Sindhu reaches historic final, Saina takes bronze

P. V. Sindhu dismantled Japan's Akane Yamaguchi to become the first Indian to reach an Asian Games final, while World number 10 and Olympic medallist Saina played with good intensity but lost 17-21, 14-21 to a superior Tai Tzu Ying.

P.V. Sindhu defeated World No. 2 Japan's Akane Yamaguchi in the women's singles semifinal.   -  Getty Images

She started her Asian Games singles journey very shakily a few days ago but now P.V. Sindhu is just a step away from gold and glory.

She is already assured of a place in Indian badminton history, becoming the first Indian to enter an Asiad final here on Monday and the two-time World Championship silver medallist will meet Taipei’s World No. 1 Tai Tzu Ying in the women’s final on Tuesday.


If she wins, it will be the first-ever Asiad singles gold in any racket sport for an Indian woman.

Sindhu, the World No. 3, overcame a mid-match lapse of concentration to defeat Japan’s Akane Yamaguchi 21-17, 15-21, 21-10 while Saina Nehwal was left confused by Tai Tzu’s end-game strategy and lost 17-21, 14-21 in the semifinals.

Indonesian Jonathan Christie and Taipei’s Chou Tienchen will clash in the men’s final. Christie, inspired by the huge home crowd, defeated Japan’s Kenta Nishimoto 21-15, 15-21, 21-19 while Tienchen prevented an all-Indonesia final by packing off Anthony Ginting 21-16, 21-23, 21-17.

Asian Games Day 9: Indians in action

Saina, who recharged badminton in India with her 2012 Olympics bronze, ended her campaign with a bronze, her first in three attempts in singles at these Games.

Confident start

Sindhu has won four of her five encounters against Yamaguchi this year and with that assuring thought, she began confidently. The 23-year-old’s tall frame and long limbs gave her a huge advantage, her smashes which came from a steep angle often rattled her opponent and she could handle anything which Yamaguchi could throw at her.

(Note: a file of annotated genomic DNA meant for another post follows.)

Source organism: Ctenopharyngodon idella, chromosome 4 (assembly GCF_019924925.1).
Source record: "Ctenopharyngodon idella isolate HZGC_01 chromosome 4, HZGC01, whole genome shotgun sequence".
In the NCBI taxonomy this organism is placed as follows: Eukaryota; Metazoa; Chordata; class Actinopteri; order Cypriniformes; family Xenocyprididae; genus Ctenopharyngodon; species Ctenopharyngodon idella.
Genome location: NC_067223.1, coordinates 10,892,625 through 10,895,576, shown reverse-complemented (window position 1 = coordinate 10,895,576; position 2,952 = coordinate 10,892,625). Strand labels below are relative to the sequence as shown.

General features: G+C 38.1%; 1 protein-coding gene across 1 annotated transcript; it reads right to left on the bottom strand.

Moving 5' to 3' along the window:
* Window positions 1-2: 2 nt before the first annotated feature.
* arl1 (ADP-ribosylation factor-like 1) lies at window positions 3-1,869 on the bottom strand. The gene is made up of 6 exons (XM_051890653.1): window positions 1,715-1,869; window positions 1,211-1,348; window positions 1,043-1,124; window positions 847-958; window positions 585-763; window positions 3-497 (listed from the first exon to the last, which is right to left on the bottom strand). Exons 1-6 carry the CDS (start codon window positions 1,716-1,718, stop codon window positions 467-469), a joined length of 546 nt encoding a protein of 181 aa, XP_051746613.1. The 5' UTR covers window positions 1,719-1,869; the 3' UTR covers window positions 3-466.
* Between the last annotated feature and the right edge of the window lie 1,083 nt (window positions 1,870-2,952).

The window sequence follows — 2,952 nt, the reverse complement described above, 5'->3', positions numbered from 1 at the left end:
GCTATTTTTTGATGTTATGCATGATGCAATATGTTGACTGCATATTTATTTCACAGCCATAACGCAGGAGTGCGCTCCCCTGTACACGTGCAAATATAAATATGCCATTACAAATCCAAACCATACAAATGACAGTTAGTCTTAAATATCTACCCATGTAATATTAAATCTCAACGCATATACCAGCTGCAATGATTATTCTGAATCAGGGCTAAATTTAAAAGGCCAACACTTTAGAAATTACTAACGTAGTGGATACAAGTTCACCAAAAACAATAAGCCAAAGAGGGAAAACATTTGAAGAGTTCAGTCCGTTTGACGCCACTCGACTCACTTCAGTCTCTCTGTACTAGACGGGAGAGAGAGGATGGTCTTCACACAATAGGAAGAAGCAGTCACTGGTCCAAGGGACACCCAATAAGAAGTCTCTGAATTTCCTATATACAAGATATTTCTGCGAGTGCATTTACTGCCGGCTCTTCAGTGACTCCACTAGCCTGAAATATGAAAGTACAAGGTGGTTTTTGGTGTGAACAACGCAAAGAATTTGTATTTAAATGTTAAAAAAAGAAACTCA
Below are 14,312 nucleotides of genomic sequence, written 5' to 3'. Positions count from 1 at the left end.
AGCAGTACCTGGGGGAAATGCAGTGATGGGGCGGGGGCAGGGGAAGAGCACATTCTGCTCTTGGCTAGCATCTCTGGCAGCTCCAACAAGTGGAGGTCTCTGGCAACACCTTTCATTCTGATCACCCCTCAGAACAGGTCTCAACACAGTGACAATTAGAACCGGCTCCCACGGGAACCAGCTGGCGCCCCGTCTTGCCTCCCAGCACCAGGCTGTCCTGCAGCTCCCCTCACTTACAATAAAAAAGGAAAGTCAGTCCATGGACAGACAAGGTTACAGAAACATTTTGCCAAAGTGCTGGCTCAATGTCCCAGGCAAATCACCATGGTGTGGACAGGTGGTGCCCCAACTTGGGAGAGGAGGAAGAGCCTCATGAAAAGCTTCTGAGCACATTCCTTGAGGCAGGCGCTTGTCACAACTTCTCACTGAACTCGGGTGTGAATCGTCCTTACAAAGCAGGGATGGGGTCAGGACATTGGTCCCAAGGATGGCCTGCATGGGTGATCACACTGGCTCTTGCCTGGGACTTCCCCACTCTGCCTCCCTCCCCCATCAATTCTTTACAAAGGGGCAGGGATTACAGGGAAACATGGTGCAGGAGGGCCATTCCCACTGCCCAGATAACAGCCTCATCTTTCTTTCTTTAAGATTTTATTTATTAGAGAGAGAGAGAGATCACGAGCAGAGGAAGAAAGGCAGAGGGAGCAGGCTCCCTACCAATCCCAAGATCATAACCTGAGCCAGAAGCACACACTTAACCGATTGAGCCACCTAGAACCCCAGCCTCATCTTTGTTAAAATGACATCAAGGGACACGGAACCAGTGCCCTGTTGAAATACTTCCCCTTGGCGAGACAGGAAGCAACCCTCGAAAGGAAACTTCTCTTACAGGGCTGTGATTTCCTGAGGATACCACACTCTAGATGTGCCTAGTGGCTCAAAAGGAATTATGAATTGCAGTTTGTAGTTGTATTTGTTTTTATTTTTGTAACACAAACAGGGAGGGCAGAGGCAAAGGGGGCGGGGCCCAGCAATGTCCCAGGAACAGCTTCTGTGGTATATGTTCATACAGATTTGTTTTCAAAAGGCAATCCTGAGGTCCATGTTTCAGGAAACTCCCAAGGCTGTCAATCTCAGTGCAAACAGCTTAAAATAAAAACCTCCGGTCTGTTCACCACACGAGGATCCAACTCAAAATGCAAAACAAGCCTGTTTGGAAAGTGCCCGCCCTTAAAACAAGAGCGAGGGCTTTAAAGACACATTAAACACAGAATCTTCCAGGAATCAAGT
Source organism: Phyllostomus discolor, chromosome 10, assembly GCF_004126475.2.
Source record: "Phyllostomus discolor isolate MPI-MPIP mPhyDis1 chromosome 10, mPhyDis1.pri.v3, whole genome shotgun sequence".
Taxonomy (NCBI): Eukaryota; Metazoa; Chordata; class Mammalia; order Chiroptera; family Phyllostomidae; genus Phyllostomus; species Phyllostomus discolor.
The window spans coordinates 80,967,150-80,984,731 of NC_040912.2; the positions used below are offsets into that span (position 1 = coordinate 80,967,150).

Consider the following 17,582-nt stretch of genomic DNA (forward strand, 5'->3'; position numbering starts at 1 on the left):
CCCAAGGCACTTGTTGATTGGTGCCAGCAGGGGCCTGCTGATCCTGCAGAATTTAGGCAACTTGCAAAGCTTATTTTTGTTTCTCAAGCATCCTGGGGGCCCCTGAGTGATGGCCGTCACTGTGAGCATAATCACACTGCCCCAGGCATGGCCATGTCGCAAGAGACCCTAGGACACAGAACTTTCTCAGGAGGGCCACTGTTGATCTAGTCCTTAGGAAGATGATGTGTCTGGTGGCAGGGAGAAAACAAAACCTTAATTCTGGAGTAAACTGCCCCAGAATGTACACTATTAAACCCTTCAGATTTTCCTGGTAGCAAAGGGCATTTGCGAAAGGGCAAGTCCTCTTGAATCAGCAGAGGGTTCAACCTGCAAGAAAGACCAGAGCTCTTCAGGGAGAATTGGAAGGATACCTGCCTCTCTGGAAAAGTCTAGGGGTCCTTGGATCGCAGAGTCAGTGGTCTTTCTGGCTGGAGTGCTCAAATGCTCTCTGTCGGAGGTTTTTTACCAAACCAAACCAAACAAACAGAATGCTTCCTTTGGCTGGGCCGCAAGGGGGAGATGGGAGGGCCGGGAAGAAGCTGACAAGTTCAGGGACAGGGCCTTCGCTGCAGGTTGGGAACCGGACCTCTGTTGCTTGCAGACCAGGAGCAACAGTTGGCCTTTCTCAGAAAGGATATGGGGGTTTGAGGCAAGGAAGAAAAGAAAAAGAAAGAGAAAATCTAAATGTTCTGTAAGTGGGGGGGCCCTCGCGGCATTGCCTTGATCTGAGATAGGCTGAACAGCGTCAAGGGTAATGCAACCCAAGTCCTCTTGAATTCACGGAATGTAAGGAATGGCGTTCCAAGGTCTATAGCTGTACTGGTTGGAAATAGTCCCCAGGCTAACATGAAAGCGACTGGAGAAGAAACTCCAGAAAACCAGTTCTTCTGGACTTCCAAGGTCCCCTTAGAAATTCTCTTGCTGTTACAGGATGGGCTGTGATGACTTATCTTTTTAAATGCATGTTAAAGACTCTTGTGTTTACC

But Yamaguchi, despite being short and a bit stocky, is a great retriever and has an impressive jump smash. Though Sindhu moved to 15-10 in the opener, she cut down the gap to 15-17 before buckling under the Indian’s onslaught.

It’s India’s first badminton final at the Asian Games, so where would Saina Nehwal put her money on when P.V. Sindhu plays the very dangerous and deceptive Tai Tzu Ying, the World No. 1, on Tuesday.

“I would say it’s 50-50,” said Saina here on Tuesday. “Sindhu is taller, has more options to counter, she can play shots which I cannot play since she is taller.”

And what does Sindhu think of her chances?

“It will not be an easy match and hopefully, I’ll get the gold,” said Sindhu. “There is some strategy against her but I will have to change it depending on how the match goes.”

Meanwhile, chief coach Gopi Chand felt that Sindhu should not look at the match as an Asiad final but as any other match. That, he said, would ease the pressure.

The second game was close initially but Yamaguchi broke away to 17-13 using her deceptive round the head shots effectively. She also enjoyed three lucky net cord points and took the game to the decider which Sindhu won comfortably.

“I know I started the Asiad very shakily but I kept getting better with every match. I always believed in my ability,” said Sindhu.

Coming into this match, Saina had lost her last nine matches against Tzu Ying, including three in the 2018 season.   -  PTI

The Saina-Tai Tzu semifinal was close in patches but the Taipei star could suddenly break away to big leads at crucial stages, like 19-15 in the first game and 19-14 in the next.

Saina admitted that Tai Tzu’s finishing strategy left her confused.


“She tries to be very quick in the last few points. I could have controlled somewhere here and there but I think it’s tough to play her because she has a complete game where you don’t know where to play her and where to get the points,” said Saina.

“I think I was really confused there.”

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